Parted so long, so soon to meet,
His every thought of her is sweet.
"My bride, my wife, with what regret,
I left her at Plantagenet!"
There came no whisper through the air
To tell him of his baby fair.
But still he sat with absent eye,
And thoughts that were all homeward bound,
And passed the glass untasted by,
While jest, and mirth, and song went round.
There sat and jested, drunk and sung,
The captain of an Erie boat,
With Erin's merry heart and tongue,
A skilful captain when afloat--
On shore a boon companion gay;
The foremost in a tavern brawl,
To dance or drink the night away,
Or make love in the servants' hall.
The merry devil in his eye
Could well all passing round him spy.
Wanting picked men to man his boat,
Eager to be once more afloat,
His keen eye knew the man he sought;
At once he pitched upon Rajotte.
The bright, brown man, so silent there,
He judged could both endure and dare;
He waited till he caught his eye.
Then raising up his glass on high,
"Stranger, I drink your health," said he,
"You'll sail the 'Emerald Isle,' with me.
"A smarter crew, a better boat,
"Lake Erie's waves will never float,
"I want but one to fill my crew;
"I wish no better man than you;
"High wage, light work, a jolly life
"Is ours--no care, no fret, no strife.
"So come before the good chance pass,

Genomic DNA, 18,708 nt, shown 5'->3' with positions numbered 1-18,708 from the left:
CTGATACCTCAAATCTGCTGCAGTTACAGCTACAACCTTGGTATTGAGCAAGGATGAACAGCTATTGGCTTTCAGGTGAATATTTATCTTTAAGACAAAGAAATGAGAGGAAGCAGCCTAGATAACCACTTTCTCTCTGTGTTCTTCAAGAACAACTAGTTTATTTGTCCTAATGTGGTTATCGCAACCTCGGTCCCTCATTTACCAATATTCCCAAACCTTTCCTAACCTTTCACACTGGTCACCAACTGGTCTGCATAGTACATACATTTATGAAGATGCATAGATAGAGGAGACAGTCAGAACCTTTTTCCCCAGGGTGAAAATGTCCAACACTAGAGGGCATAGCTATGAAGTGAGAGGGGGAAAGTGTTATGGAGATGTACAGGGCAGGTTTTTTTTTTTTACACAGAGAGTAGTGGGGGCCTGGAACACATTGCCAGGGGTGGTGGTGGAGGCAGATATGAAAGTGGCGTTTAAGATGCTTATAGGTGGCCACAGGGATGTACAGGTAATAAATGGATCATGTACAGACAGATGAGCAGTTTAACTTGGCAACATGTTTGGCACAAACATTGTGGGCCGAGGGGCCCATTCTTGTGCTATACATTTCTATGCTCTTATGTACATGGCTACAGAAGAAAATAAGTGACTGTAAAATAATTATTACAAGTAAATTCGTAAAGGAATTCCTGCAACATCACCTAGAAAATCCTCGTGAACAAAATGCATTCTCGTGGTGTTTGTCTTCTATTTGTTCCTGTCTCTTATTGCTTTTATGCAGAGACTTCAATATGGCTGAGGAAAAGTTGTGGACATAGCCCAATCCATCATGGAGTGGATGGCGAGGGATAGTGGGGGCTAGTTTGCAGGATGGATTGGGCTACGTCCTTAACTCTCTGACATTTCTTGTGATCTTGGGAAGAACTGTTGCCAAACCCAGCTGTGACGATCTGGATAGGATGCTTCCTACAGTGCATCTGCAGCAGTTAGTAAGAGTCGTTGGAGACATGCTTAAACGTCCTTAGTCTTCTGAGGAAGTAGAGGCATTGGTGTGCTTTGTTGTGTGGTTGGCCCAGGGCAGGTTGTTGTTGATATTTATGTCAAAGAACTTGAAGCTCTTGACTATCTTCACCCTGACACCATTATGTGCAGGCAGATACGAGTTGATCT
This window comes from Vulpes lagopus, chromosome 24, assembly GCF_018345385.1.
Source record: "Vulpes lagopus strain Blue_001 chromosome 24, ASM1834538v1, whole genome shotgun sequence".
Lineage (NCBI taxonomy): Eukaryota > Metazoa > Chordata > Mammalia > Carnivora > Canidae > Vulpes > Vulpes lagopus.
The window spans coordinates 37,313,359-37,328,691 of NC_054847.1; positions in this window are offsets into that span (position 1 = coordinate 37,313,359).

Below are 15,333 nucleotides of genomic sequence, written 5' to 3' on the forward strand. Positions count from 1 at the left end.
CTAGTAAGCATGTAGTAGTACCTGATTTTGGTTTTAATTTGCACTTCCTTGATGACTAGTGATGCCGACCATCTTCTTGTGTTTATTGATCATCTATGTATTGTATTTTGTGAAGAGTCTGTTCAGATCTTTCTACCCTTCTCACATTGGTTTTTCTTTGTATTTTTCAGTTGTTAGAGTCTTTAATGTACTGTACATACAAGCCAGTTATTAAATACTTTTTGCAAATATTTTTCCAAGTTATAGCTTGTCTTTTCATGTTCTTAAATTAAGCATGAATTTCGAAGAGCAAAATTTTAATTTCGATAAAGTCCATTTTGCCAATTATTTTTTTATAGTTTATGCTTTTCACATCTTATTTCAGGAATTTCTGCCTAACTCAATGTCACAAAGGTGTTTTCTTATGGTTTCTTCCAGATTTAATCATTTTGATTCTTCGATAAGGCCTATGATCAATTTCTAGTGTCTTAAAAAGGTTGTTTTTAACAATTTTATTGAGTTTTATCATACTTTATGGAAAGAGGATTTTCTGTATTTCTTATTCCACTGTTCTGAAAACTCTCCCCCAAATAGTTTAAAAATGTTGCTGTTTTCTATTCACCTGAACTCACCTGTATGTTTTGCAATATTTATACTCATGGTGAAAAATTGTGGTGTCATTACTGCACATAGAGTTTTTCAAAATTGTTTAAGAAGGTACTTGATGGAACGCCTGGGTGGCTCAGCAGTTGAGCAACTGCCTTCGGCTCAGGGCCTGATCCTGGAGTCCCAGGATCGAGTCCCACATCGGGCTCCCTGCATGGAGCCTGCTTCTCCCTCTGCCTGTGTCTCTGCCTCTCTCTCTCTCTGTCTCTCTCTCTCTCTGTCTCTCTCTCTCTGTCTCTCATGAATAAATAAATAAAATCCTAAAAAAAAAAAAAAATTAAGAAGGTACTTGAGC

"And drown our bargain in the glass."
"Not so," Rajotte said with a smile,
"Let others sail the 'Emerald Isle,'
For I have been two years away,
A trapper at the Hudson's Bay;
Two years is long enough to roam,
I'm bound to see my wife and home."

The captain shook his curly head,
"Did you not hear the news?" he said,
"Last summer came from Hudson's Bay,
A courier from York Factory.
He brought the news that you were dead--
Killed by a wounded grizzly bear
When trapping all alone up there--
Found you himself the fellow said;
And your wife mourned and wept her fill
Refusing to be comforted.
But grief you know will pass away,
She found new love as women will;
And married here the other day."

Not doubting aught of what he heard
He sat, but neither spoke nor stirred.
His heart gave one great throb of pain,
And stopped--then bounded on again.
His bronze face took an ashen hue,
As his great woe came blanching through,
And stormy thoughts with stinging pain
Swept with wild anguish through his brain;